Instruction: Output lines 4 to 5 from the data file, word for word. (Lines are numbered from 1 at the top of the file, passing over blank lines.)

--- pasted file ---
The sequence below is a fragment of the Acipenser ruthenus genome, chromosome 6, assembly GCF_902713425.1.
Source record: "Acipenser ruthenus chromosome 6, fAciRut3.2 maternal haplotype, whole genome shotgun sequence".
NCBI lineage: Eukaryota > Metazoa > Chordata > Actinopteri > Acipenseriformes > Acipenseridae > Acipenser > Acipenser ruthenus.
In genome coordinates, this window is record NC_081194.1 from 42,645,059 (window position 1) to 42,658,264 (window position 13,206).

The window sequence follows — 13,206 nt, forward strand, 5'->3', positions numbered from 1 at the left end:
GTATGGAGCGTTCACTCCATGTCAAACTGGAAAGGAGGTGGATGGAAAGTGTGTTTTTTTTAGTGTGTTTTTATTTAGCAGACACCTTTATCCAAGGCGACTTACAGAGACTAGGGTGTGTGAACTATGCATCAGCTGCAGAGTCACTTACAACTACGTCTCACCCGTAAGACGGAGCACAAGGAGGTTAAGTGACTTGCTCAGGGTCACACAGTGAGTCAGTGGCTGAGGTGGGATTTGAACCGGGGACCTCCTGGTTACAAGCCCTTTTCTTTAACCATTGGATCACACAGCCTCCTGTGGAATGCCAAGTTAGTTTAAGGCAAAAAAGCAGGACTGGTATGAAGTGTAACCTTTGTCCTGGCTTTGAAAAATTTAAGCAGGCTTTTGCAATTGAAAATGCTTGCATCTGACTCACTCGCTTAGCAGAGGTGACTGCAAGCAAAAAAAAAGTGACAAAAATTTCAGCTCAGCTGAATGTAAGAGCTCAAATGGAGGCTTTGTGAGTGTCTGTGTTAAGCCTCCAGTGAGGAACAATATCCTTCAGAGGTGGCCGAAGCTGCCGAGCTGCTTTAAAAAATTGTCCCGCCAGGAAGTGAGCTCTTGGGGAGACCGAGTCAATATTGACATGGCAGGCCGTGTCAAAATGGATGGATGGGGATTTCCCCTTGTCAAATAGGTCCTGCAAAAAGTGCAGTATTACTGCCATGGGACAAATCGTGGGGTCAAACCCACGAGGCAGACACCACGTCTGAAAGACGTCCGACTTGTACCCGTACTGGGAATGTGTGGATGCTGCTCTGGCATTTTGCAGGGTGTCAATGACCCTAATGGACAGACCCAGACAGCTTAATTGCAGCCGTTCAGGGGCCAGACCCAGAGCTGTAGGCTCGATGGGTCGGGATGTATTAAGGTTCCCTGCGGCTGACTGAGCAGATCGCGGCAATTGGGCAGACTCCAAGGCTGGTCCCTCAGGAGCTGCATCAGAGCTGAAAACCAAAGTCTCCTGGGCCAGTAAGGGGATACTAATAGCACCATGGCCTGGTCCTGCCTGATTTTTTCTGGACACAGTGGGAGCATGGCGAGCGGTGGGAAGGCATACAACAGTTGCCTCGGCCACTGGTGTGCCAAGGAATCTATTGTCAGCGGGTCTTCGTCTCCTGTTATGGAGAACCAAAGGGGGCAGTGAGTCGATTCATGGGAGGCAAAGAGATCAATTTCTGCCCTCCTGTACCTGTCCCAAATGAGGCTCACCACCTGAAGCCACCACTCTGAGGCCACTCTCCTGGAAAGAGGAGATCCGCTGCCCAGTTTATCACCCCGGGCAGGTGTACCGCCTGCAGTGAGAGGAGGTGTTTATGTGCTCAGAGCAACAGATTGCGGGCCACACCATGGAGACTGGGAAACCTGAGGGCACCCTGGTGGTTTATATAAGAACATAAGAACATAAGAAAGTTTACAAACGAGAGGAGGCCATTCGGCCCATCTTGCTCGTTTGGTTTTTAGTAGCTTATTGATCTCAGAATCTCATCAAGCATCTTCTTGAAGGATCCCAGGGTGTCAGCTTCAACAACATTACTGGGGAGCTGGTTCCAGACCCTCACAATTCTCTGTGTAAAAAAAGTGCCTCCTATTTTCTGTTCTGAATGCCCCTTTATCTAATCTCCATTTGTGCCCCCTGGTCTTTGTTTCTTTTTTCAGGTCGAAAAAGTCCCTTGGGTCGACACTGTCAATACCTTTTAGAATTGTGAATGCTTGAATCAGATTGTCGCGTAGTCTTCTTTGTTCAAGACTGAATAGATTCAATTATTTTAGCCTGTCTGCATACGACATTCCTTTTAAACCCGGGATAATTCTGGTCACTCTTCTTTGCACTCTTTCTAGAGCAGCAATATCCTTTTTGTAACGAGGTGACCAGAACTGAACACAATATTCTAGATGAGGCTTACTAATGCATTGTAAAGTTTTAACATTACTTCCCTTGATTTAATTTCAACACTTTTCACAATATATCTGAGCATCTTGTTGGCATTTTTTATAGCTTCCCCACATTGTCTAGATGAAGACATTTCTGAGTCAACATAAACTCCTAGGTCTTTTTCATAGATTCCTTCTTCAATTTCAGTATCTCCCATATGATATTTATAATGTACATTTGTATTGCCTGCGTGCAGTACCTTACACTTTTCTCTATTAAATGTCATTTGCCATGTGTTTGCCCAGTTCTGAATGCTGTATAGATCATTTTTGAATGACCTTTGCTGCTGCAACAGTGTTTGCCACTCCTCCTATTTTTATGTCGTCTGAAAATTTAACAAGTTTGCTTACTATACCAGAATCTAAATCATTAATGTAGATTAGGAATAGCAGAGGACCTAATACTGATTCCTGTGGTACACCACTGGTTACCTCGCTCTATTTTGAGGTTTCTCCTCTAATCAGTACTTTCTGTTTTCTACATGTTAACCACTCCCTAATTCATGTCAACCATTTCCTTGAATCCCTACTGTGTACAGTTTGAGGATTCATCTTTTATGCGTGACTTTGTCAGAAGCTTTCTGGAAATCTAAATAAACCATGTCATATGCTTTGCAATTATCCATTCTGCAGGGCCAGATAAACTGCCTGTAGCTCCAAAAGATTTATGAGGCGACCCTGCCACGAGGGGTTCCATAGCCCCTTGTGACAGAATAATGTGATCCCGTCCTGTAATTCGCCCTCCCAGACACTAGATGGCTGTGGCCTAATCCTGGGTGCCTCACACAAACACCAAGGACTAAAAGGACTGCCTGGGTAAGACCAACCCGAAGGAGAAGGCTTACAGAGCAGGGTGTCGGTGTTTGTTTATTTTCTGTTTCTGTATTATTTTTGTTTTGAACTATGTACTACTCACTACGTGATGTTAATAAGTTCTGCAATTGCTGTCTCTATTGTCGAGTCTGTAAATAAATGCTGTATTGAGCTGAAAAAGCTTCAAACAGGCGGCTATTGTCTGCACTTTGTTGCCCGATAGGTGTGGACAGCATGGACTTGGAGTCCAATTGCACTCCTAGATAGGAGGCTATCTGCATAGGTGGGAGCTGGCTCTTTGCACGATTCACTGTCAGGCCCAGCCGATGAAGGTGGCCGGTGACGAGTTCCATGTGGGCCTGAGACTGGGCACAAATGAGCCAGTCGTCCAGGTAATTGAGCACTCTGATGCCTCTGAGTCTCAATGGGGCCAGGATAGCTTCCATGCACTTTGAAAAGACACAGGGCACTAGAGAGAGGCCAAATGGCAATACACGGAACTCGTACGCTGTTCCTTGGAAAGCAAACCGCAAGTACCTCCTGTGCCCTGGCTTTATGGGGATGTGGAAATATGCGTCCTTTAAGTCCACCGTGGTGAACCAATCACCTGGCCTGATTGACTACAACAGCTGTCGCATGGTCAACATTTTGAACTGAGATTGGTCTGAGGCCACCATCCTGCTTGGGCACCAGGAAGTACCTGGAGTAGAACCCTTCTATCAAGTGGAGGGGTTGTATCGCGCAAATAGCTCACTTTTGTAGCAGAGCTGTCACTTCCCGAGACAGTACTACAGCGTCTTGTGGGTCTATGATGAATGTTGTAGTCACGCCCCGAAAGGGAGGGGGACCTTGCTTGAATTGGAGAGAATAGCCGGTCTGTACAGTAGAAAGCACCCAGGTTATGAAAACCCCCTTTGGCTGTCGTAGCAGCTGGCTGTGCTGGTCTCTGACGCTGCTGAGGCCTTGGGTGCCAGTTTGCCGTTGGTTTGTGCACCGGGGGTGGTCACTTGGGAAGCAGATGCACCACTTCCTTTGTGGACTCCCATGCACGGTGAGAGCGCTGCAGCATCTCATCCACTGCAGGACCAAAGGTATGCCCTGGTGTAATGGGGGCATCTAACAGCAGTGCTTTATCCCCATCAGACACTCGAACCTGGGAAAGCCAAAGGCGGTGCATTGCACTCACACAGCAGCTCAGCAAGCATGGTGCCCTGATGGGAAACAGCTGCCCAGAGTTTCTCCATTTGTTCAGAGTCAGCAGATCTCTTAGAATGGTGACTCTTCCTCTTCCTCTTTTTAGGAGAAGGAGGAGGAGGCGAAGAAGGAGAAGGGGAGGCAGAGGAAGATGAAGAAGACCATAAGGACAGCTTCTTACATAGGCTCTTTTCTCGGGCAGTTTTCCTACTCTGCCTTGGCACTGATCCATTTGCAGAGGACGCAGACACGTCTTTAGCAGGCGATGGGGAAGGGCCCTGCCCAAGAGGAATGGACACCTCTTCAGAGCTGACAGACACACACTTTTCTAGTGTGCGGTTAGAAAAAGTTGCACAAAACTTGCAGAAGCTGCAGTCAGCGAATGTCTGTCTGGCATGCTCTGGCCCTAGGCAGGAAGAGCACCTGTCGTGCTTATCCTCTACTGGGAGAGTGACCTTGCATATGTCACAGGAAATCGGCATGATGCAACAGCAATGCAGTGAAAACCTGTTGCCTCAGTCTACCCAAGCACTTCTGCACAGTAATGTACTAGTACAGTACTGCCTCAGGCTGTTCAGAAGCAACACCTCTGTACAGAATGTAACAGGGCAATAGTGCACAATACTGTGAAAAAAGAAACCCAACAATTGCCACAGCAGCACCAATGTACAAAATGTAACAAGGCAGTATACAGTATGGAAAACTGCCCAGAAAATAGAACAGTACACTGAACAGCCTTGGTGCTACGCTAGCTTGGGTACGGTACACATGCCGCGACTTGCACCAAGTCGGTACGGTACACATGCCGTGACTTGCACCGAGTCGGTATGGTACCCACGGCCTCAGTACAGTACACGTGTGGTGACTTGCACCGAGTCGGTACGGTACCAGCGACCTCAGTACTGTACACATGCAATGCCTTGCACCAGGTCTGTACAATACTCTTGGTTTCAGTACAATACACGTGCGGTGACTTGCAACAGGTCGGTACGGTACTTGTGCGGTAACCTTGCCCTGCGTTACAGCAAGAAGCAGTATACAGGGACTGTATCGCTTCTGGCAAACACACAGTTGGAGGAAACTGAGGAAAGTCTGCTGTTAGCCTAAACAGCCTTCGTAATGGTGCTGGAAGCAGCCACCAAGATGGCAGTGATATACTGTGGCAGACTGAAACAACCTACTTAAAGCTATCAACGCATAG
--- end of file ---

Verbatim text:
In genome coordinates, this window is record NC_081194.1 from 42,645,059 (window position 1) to 42,658,264 (window position 13,206).

The window sequence follows — 13,206 nt, forward strand, 5'->3', positions numbered from 1 at the left end: